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post #33 of 39 Old 08-03-2012, 08:00 PM Thread Starter
Join Date: Jun 2012
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16/trim is very cheap!! The new guy I have is 40/trim 50/front shoes and 85/basic shoeing on all 4 feet.

I appreciate everyone's input into this situation. I spoke to the Bo and explained issues I was having. I calmly told her I would respect whatever decision she made, but if the new farrier was not allowed on her property and that I HAD to use the bad farrier than I would be leaving even though I would hate to go. She said she understood and she didn't want me to leave. So hopefully it will all work out and resolve itself. Fingers crossed. Thank you all for your help
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post #34 of 39 Old 08-03-2012, 10:23 PM
Join Date: Jul 2010
Location: Missouri
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Originally Posted by Corporal View Post
Yeah, well bear in mind that the Amish don't pay taxes, so they can charge less.
Actually, I understand that the Amish do, in fact, have to file income taxes and pay other taxes with one exception - exception of social security taxes. Do the Amish pay taxes? They have an exemption from paying social security because they do not collect social security benefits as it is against their religious beliefs.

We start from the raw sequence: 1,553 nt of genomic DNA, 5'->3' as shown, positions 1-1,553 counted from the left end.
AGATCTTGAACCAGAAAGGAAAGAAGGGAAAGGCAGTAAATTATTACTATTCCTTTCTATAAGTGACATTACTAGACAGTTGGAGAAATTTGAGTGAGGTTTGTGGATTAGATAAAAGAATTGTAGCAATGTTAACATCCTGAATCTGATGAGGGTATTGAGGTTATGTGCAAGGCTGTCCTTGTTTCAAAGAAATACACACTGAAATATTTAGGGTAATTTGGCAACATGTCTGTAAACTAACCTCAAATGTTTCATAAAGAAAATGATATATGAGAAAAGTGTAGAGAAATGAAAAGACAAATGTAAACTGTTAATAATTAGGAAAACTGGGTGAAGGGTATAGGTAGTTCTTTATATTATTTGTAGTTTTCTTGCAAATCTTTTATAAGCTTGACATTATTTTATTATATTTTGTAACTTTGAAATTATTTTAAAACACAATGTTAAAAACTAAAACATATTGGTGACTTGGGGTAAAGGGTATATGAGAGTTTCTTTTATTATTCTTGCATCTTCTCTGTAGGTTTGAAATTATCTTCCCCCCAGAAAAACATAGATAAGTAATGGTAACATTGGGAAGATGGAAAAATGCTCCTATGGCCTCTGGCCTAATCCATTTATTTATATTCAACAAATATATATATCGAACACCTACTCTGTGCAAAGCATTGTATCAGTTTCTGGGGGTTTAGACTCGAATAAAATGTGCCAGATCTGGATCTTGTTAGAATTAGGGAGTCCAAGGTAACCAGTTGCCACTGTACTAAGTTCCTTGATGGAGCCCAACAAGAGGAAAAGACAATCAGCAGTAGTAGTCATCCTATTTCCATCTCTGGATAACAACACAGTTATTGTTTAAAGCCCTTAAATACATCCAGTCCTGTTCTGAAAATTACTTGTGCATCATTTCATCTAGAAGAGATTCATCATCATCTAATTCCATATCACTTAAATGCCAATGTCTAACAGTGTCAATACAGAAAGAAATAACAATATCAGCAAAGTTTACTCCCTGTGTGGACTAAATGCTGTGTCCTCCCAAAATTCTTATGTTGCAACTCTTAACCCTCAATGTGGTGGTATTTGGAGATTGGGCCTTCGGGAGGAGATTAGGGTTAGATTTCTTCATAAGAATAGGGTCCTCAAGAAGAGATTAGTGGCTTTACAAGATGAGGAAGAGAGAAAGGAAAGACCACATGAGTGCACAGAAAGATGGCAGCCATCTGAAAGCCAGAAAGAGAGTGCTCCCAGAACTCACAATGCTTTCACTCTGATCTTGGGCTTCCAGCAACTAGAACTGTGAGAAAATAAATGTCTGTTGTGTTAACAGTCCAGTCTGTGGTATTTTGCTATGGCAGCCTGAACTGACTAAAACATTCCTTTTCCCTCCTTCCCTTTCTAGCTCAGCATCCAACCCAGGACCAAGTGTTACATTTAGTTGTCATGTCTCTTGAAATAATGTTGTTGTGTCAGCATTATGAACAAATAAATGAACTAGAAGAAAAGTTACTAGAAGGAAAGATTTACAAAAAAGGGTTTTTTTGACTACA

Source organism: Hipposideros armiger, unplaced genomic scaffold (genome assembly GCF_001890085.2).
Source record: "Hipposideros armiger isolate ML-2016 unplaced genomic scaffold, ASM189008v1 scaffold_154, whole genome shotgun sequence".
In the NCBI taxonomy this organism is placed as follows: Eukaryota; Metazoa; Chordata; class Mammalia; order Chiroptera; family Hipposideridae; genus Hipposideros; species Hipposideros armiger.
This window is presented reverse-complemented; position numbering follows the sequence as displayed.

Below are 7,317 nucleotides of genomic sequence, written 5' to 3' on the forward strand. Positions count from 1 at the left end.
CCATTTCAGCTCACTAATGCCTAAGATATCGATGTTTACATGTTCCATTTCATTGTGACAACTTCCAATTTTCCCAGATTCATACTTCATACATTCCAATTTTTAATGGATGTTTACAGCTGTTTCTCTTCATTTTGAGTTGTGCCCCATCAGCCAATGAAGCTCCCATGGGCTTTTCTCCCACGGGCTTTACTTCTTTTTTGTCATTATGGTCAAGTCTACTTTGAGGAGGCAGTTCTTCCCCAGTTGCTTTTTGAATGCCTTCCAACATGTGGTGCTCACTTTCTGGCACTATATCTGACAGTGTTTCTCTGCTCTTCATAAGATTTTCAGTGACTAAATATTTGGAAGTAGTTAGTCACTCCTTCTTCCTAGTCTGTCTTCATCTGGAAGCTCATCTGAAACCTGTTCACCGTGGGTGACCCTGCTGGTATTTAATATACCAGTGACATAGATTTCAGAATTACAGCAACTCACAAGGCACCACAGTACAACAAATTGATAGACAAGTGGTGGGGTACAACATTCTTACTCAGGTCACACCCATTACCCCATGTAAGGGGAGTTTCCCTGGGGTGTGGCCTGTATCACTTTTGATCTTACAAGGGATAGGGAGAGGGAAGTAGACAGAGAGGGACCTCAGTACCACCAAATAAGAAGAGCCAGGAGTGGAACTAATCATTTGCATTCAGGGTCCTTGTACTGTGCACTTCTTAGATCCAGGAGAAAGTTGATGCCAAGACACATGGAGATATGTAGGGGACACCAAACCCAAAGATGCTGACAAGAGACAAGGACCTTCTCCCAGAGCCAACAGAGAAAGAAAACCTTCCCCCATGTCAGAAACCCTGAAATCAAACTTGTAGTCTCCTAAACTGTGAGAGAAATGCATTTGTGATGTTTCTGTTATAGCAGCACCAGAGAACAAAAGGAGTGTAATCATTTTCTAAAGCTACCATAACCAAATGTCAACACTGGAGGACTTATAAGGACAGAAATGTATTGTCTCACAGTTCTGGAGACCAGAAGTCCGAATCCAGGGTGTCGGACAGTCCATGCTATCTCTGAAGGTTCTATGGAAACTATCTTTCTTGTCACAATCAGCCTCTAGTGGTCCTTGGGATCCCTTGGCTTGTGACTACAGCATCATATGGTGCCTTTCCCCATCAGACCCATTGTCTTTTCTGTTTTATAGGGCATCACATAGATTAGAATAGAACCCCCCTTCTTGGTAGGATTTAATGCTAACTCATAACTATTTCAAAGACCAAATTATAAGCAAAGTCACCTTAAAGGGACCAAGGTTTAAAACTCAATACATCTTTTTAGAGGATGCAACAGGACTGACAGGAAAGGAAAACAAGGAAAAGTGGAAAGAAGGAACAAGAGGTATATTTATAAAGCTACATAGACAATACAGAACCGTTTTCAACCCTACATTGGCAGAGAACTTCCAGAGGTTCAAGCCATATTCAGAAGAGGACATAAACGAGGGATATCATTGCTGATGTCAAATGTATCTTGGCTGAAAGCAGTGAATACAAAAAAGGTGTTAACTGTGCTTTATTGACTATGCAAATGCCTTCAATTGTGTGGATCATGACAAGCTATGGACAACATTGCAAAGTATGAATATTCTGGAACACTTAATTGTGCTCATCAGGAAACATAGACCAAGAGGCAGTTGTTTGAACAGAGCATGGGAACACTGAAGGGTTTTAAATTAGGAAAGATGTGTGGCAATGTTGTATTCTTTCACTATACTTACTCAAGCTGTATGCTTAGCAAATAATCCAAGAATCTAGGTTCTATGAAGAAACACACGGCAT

Here in Missouri I believe they also have to pay all local taxes such as to support public services, government and schools even though they don't send their children to these schools.
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post #35 of 39 Old 08-04-2012, 12:51 AM
Join Date: May 2012
Location: Tennessee
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My BO in N MS charges $85.00 for self board, so depending where in MS, the $65.00 does not surprise me, especially if she is boaring almost a hundred horses (compared to my BO's 40 something).